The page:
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I keep getting random ghost volumes when I docker-compose up even though I have a volume named and configured

  node-express:
    container_name: node-express-dev
    build:
      context: ./
      dockerfile: Dockerfile.dev
    ports:
      - "5000:5000"
    volumes:
      - .:/src/app
    depends_on:
      - mongodb-node-dev
    restart: always
  mongodb-node-dev:
    container_name: mongodb-node-dev
    image: mongo:4.2.6
    restart: always
    ports:
      - "27018:27017"
    volumes:
      - mongodbdata:/data/db
volumes:
  mongodbdata:

I have the above ‘volumes’ named, but I’m still getting new volumes added to my volumes list when I use docker volume ls. I don’t understand why I’m getting this kind of ghosting.

When I run docker volume ls I get this:

DRIVER              VOLUME NAME
local               a696c50e761d87af6b1e108d7fb56d98faa1675195cc7b29dd6a5d319ec89f42
local               mongodbdata

I’m baffled that I have more than 1. If I run docker-compose up that I get two volumes, the one I created; fine, but then this other one. If I run docker-compose down and then up again I’ll get another volume added for 3 in total. It keeps adding another one.

One thing I’m coming around to understanding is that I should only use docker-compose up once and the rest of the time it should be docker-compose start or stop and down I guess is for when the project is likely over…I think. Still learning, but regardless of that part I’m still baffled by the two volumes, versus just the 1.

Feel free to expand or really anything on any assistance since I’m very new I’m working hard to learn as much as I can. No knowledge shared is wasted here.

Please and thank you!

Every VOLUME declared in the Dockefile of an image (regardless wether you wrote it yourself, or pull a premade image from dockerhub) will result in an anonymous volume, when no volume is mapped against the declared target folder.

There is no problem in using docker-compose up -d to deploy or re-deploy a stack. While stop just stops the containers of the stack, down wil delete the containers of the stack.

Configuration options that are applied at build time.

build can be specified either as a string containing a path to the build context:

version: “3.8”
services:
webapp:
build: ./dir
Or, as an object with the path specified under context and optionally Dockerfile and args:

version: “3.8”
services:
webapp:
build:
context: ./dir
dockerfile: Dockerfile-alternate
args:
buildno: 1
If you specify image as well as build, then Compose names the built image with the webapp and optional tag specified in image:

build: ./dir
image: webapp:tag
This results in an image named webapp and tagged tag, built from ./dir.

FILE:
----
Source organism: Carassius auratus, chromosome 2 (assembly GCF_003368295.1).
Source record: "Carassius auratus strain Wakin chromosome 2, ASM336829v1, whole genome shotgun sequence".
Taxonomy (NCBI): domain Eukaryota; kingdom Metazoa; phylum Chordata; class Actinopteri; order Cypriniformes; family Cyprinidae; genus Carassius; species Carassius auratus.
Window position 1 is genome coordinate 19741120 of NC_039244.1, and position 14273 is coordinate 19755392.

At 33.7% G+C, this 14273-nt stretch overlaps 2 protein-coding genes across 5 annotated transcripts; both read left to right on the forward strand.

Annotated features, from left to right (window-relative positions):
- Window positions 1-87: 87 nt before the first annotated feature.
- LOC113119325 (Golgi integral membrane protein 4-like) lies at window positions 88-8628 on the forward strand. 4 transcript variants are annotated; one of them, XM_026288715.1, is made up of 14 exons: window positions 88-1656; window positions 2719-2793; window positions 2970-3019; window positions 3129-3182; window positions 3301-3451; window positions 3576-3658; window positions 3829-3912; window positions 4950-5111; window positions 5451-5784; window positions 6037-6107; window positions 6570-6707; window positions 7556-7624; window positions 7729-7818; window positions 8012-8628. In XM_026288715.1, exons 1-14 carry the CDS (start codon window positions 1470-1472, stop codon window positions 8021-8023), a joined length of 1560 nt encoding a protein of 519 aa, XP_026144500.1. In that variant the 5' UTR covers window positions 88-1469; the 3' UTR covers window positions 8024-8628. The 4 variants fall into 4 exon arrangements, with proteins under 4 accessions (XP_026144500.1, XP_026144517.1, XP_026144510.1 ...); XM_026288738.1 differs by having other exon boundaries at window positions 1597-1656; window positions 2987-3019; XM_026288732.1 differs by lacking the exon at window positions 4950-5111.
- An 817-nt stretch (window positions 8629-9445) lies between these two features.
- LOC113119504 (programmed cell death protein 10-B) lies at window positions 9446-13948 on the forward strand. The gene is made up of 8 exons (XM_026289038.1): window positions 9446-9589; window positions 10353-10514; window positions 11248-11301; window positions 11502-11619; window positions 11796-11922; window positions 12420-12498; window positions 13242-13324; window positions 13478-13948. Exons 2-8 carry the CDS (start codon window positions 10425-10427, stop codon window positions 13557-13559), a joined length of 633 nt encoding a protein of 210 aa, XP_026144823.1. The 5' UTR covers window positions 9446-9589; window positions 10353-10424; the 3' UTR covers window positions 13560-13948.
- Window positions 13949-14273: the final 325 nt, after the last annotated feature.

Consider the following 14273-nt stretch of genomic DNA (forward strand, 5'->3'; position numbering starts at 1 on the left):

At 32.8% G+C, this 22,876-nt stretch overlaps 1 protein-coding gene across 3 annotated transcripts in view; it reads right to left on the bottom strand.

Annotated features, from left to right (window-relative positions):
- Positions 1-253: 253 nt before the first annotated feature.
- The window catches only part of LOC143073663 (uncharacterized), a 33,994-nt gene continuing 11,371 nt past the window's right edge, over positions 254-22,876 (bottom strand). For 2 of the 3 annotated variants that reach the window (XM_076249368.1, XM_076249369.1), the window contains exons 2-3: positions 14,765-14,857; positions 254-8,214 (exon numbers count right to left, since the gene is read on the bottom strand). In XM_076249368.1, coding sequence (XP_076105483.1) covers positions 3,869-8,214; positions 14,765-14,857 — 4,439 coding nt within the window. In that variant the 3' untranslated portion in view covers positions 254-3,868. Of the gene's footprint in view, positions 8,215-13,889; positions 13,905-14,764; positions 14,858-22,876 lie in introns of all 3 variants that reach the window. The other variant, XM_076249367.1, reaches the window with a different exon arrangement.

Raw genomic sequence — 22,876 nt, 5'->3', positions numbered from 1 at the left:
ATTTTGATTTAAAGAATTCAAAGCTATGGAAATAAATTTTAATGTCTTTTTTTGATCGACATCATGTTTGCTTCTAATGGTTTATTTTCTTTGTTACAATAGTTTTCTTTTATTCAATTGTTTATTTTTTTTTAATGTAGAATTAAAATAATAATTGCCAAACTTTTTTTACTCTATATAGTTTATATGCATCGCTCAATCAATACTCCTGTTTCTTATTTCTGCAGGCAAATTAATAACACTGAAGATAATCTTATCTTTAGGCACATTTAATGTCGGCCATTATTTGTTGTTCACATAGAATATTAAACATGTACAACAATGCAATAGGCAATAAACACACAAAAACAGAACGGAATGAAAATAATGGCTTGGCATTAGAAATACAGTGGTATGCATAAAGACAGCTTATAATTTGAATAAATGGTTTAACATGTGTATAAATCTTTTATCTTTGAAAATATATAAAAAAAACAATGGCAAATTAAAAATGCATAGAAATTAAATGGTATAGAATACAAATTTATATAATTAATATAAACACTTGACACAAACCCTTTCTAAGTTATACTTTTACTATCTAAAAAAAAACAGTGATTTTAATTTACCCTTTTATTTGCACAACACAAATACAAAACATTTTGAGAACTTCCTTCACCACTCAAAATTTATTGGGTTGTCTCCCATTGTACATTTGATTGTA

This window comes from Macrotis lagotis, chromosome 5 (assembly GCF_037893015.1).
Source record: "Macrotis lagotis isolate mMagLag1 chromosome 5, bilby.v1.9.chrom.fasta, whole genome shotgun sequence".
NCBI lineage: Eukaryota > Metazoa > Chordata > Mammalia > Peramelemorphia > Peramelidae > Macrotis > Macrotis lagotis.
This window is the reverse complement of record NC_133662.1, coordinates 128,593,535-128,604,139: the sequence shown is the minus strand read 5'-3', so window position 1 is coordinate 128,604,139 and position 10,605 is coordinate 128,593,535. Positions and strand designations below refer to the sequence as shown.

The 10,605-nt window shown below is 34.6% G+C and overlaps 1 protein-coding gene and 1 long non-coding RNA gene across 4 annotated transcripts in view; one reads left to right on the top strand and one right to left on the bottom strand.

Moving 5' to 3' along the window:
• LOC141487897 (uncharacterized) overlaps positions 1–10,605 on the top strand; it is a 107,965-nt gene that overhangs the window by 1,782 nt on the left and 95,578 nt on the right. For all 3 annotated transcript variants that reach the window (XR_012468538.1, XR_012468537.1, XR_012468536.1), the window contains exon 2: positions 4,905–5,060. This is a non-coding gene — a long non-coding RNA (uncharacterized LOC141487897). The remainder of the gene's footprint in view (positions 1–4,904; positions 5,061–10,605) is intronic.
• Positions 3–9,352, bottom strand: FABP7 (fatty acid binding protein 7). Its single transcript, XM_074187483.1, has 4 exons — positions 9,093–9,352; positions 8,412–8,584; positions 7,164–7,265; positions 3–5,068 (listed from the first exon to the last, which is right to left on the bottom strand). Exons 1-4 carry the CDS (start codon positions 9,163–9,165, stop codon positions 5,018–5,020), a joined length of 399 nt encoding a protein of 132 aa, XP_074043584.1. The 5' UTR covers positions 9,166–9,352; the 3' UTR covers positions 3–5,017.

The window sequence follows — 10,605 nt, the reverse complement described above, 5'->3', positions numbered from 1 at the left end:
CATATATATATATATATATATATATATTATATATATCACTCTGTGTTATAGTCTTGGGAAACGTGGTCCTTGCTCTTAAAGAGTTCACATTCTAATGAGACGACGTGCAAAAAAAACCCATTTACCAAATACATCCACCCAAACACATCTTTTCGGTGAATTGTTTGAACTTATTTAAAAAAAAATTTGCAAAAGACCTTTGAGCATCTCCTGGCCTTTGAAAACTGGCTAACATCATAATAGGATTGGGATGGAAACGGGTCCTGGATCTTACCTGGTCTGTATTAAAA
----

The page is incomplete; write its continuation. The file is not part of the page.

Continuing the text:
Hi @lewish95 sorry man I’m trying to read your code and get what you are alluding too, but it’s lost on me. I do appreciate your effort and will re-read it a couple more times and try figure it out, but regardless your effort is appreciated and respected. Always.

@meyay hmmm I’m trying to get what you are putting down; let me see if I interpret it correct. Understand that I’m new to Docker and could totally f this up.

You are alluding to the fact that perhaps in this example the official MongoDB is producing a volume as part of it’s image instructions when I create a container and therefore I am building a container with a volume from MongoDB’s official image as well as during my docker-compose build my own volume.

Is that a correct interpretation?

@lewish95 maybe the above is something you can build off of? Not sure if I’m moving closer to what you are thinking either.

Regardless thank you both for what you’ve all contributed to this point. Even now I feel like I at the worst case I at least have new paths to work down towards a solution and best case I feel like I’m lots closer. Thank you.

Just ignore the response of lewish95. 95% of his/her/its? answer are ignoring the context of the question.

I am saying if the image has defined volume declaratiosn that are “unused” (as in nothing is mapped into them), then you get anonymous volumes.

You can check the volumes for an image with a command like this:
docker image inspect {imageid or name:tag} --format {{.Config.Volumes}}

Every entry you get listed requires a volume, either you provide them with your own conditions and naming or docker creats them for you.

@meyay that was a really helpful addition. I was close at the beginning with what you said, but this clarification is really perfect. I completely understand. I’ll start using that sequence of commands with this project and in the future with other Images in particular DBs.

Cheers!